The third part of Hardy's giant (19 act) epic drama starts in 1812 and goes right through to the end of the Battle of Waterloo. It is long and has to convey a lot of history and is consequently a little dull for considerable stretches. Unsurprisingly, the Battles of Borodino and Waterloo (which is given suitably detailed coverage, taking up the entire final act if one includes news of Napoleon's approach and the aftermath) are highlights, but so also are the brief returns to the British Parliament and Wessex. Whilst any Hardy fan knows of the author's skill with Wessex dialect and ability to create brilliantly drawn, lively characters from the region, there is little in the prose fiction to indicate that Hardy would have a talent for turning political debate into impressive oratory. If only the present reality matched Hardy's vision of parliament! It sometimes happens that the climax of a work makes up for earlier slow pace or dullness and certainly Hardy raises his game in the last act, from the ball in Brussels where news of Napoleon's advance was broken to the allies' leading officers, through the skirmishes prior to the main battle to the valiant, stoic resistance of the British as they stood their ground long enough for the decisive arrival and intervention of the Prussian army to an aftermath where Napoleon is taunted by the Spirits who have been our narrators and chorus through-out, to a final metaphysical scene discussing the mechanics and purpose of God's will in the playing out of history.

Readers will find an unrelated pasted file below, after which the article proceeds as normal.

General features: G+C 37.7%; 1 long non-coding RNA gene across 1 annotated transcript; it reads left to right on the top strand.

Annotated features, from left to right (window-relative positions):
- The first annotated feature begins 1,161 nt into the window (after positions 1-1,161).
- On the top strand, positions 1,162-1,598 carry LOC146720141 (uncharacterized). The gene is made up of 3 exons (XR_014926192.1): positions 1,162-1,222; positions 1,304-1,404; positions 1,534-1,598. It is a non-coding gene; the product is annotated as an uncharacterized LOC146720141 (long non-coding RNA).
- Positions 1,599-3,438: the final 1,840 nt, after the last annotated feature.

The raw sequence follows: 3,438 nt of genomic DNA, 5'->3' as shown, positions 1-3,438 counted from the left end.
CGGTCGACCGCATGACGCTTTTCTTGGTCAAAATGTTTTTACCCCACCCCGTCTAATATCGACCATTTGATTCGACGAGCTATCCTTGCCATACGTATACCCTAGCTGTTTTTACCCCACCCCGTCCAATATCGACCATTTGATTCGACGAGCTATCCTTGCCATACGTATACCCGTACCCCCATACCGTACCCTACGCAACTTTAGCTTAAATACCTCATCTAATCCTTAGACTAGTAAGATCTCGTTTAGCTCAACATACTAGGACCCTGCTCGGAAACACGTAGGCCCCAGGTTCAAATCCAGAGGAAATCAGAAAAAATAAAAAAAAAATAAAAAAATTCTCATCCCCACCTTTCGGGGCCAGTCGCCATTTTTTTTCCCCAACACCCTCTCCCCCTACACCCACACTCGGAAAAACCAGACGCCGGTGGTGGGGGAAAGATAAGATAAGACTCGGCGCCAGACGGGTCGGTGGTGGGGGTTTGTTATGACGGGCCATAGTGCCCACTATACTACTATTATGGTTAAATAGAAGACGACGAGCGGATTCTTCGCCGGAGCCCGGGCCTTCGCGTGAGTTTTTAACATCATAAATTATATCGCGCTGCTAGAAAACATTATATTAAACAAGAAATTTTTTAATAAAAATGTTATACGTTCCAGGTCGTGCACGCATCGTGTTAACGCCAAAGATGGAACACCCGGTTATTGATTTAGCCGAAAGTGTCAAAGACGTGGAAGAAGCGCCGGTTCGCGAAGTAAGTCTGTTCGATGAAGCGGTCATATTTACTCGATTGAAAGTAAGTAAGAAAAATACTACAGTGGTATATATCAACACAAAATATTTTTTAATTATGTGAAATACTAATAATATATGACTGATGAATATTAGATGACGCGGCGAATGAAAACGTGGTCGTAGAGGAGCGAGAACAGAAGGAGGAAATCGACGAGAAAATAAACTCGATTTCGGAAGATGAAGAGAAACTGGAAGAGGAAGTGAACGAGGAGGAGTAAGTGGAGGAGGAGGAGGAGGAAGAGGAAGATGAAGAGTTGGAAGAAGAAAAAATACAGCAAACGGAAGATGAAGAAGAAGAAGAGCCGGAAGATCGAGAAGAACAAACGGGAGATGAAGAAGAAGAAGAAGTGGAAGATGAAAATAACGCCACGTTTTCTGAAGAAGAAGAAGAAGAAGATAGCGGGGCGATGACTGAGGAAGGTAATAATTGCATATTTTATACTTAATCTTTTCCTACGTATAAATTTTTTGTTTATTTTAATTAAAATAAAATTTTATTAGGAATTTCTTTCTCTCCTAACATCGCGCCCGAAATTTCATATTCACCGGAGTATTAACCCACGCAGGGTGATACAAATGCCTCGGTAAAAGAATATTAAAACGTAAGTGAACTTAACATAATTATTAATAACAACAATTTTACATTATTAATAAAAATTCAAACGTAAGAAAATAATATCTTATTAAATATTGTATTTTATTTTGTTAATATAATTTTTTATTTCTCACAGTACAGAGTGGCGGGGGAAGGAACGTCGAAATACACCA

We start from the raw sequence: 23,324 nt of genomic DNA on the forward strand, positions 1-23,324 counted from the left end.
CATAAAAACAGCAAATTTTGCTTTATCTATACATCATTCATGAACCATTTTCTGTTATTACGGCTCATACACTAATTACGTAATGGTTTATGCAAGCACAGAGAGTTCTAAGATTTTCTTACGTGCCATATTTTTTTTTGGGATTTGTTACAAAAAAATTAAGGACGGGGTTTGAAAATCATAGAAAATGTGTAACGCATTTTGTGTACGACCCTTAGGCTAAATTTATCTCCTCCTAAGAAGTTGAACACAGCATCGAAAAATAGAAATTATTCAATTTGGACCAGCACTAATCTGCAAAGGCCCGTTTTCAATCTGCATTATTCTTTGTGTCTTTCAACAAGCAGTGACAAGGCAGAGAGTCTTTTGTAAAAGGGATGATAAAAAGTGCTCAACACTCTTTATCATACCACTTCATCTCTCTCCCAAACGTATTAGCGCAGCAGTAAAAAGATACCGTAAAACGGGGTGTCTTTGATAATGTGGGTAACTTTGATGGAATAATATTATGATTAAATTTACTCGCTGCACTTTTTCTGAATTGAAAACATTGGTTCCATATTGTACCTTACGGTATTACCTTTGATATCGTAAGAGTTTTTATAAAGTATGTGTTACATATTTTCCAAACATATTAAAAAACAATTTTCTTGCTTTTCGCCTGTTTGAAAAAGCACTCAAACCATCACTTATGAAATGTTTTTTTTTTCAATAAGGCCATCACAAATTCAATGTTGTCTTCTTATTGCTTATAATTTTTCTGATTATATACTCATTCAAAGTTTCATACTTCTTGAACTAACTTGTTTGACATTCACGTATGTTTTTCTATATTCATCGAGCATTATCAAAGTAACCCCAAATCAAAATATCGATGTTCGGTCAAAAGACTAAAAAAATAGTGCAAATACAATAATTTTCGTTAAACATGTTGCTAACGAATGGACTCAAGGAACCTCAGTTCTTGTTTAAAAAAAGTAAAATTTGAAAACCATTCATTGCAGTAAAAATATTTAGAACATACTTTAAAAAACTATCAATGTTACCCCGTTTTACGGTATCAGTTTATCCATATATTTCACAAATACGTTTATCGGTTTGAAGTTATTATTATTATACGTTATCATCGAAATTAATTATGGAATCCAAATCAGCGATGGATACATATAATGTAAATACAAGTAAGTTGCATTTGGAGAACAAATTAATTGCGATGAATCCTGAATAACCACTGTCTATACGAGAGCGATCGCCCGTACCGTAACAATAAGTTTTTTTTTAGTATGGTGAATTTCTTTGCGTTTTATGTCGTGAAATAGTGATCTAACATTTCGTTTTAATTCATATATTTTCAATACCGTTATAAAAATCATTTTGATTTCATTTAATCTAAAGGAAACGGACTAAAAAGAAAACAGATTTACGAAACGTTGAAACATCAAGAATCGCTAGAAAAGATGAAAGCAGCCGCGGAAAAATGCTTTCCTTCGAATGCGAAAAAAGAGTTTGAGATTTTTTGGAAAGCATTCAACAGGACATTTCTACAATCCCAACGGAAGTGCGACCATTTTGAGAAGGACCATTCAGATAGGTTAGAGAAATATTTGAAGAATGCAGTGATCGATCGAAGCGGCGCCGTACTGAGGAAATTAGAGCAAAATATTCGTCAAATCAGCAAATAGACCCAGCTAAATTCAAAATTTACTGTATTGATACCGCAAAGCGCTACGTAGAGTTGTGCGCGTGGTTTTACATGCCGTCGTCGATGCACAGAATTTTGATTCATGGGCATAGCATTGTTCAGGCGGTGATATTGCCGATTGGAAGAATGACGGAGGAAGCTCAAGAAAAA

That there is such an ending, philosophising about history, confirms for me that when, in Hardy's preface, the author says that the work was provoked by recent publication of work about the Napoleonic Wars that underplayed the contribution of the British, Hardy was refering to War and Peace. (For those who don't know, Tolstoy greatly weakens his otherwise triumphant novel by continuous harping about the nature of history during the last third or so.) In that book the British are rarely mentioned and then only to be dismissed. This must have been taken as a serious snub by many contemporary British readers since the Royal Navy stood between Napoleon and world domination throughout, allowing them to land an army that fought against Napoleon in Spain in 1812, the year the Emperor chose to fight on two fronts and was roundly defeated on both, as well as other, earlier land campaigns and the undeniably crucial part played at Waterloo where the direly outnumbered British forces endured all day.
Taken as a whole The Dynasts is an unbalanced work. The greatest concentration of interesting, well written scenes comes in Part 1 which is substantially shorter than the subsequent two. From the end of the Battle of Trafalger (the best treatment of any of the major Napoleonic battles) to the Battle of Borodino, matters move slowly and with little interest apart from the occassional scene here and there. The remainder of the Russian 1812 campaign is surprisingly weak and things only improve consistently in the very last act, as described above. Overall the Dynasts gets three stars: It certainly justifies the description "epic drama" but it is hard to follow when the history is unfamiliar as I mentioned in my review of part 2 and the project is very ambitious, its scope being much greater than that of War and Peace at least in terms of time and area covered (the whole Napoleonic era, the whole of Europe). The form itself, which quickly mutated into that of the film script (see my review of part 1), is not one that was mature at the time either, so Hardy was well into unexplored territory in terms of technique: this represents Hardy's one true literary experiment and deserves to be more widely known and read - but if I ever tackled it again I would read the whole of Part 1 and only the highlights of the second two volumes.